Members of the Commission
Benjamin Todd Jealous grew up believing
that there was no higher calling than to further the cause of freedom in this country and in the world. It is a mindset he inherited from of his parents and grandparents. Their drive for community betterment blazed the trail for Jealous’ own deep commitment to social justice, public service, and human rights activism. Now, as the 17th President and Chief Executive Officer of the NAACP, and the youngest person to hold the position in the organization’s 100-year history, Jealous is well positioned to answer the call. During his career, he has served as President of the Rosenberg Foundation, Director of the U.S. Human Rights Program at Amnesty International, and Executive Director of the National Newspaper Publishers Association (NNPA), a federation of more than 200 black community newspapers. From his early days of organizing voter registration drives up until his nomination and election as NAACP president, Jealous has been motivated by civic duty and a constant need to improve the lives of America’s underrepresented. All things considered, Jealous’ leadership roles and active community involvement have well prepared him for his current duties as president of the NAACP. In fact, his path through journalism and the Black Press is not unlike several other former NAACP presidents, including Roy Wilkins, Walter White, Ida B. Wells, and W.E.B. Dubois. As a student at Columbia University, he worked in Harlem as a community organizer for the NAACP Legal Defense Fund. On campus, Jealous led school-wide movements, including boycotts and pickets for homeless rights, a successful campaign to save full-need financial and need-blind admissions when other national universities were cutting such programs, and an environmental justice battle with the university. These protests ultimately led to the suspension of Jealous and three other student leaders. Jealous used this time off to work as a field organizer helping to lead a campaign that prevented the state of Mississippi from closing two of its three public, historically black universities, and converting one of them into a prison.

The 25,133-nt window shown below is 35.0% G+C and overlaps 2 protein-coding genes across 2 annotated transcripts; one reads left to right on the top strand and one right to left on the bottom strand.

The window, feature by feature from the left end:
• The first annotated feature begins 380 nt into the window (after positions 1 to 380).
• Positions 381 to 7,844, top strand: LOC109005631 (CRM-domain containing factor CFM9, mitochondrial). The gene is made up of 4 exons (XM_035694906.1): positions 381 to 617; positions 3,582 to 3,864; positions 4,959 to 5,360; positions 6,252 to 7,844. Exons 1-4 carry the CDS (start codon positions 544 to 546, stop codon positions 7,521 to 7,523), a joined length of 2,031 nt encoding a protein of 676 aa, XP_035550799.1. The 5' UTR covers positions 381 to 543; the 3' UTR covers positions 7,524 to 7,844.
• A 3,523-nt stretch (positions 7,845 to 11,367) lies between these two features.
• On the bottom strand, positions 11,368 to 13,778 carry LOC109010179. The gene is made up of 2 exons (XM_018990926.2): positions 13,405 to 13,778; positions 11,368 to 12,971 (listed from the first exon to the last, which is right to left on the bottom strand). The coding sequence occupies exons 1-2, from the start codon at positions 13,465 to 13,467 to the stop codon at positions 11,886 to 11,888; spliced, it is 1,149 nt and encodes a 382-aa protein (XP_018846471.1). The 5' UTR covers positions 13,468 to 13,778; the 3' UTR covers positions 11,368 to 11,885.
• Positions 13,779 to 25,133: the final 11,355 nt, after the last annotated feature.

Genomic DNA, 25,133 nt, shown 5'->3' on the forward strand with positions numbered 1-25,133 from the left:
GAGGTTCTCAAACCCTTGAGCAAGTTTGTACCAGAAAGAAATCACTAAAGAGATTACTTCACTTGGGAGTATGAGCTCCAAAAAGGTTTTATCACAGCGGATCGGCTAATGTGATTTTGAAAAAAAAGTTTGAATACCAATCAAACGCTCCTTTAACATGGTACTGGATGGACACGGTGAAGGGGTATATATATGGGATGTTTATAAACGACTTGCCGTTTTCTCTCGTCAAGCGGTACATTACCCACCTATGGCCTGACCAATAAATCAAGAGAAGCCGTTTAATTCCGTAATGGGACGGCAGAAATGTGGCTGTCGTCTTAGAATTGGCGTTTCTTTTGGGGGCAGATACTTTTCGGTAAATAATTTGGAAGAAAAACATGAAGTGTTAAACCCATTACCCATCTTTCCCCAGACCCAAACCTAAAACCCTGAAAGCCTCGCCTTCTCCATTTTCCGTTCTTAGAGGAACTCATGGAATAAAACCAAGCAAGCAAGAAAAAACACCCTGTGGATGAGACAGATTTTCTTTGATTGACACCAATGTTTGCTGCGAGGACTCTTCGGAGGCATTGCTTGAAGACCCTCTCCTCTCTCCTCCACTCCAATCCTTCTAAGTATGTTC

Published on Feb 5, 2010